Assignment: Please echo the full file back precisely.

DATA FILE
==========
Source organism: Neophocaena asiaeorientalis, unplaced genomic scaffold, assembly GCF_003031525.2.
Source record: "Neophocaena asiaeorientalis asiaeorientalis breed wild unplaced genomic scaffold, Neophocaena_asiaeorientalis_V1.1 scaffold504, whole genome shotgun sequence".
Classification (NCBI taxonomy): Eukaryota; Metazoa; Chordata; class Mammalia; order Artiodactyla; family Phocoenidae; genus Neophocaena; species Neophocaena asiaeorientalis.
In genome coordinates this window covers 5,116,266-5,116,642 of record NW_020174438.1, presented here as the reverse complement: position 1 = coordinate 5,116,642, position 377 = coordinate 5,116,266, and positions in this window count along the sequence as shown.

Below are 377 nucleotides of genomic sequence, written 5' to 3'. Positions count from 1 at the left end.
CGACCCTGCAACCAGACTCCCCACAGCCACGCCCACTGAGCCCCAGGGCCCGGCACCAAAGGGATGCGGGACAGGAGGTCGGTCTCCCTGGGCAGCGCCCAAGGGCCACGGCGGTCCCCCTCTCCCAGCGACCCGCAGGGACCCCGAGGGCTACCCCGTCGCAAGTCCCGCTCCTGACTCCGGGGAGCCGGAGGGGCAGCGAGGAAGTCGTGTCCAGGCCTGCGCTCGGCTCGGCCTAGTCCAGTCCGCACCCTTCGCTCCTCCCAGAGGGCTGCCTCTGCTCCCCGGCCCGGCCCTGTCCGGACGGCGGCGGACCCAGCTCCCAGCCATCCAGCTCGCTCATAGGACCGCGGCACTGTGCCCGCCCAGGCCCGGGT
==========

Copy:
Source organism: Neophocaena asiaeorientalis, unplaced genomic scaffold, assembly GCF_003031525.2.
Source record: "Neophocaena asiaeorientalis asiaeorientalis breed wild unplaced genomic scaffold, Neophocaena_asiaeorientalis_V1.1 scaffold504, whole genome shotgun sequence".
Classification (NCBI taxonomy): Eukaryota; Metazoa; Chordata; class Mammalia; order Artiodactyla; family Phocoenidae; genus Neophocaena; species Neophocaena asiaeorientalis.
In genome coordinates this window covers 5,116,266-5,116,642 of record NW_020174438.1, presented here as the reverse complement: position 1 = coordinate 5,116,642, position 377 = coordinate 5,116,266, and positions in this window count along the sequence as shown.

Below are 377 nucleotides of genomic sequence, written 5' to 3'. Positions count from 1 at the left end.
CGACCCTGCAACCAGACTCCCCACAGCCACGCCCACTGAGCCCCAGGGCCCGGCACCAAAGGGATGCGGGACAGGAGGTCGGTCTCCCTGGGCAGCGCCCAAGGGCCACGGCGGTCCCCCTCTCCCAGCGACCCGCAGGGACCCCGAGGGCTACCCCGTCGCAAGTCCCGCTCCTGACTCCGGGGAGCCGGAGGGGCAGCGAGGAAGTCGTGTCCAGGCCTGCGCTCGGCTCGGCCTAGTCCAGTCCGCACCCTTCGCTCCTCCCAGAGGGCTGCCTCTGCTCCCCGGCCCGGCCCTGTCCGGACGGCGGCGGACCCAGCTCCCAGCCATCCAGCTCGCTCATAGGACCGCGGCACTGTGCCCGCCCAGGCCCGGGT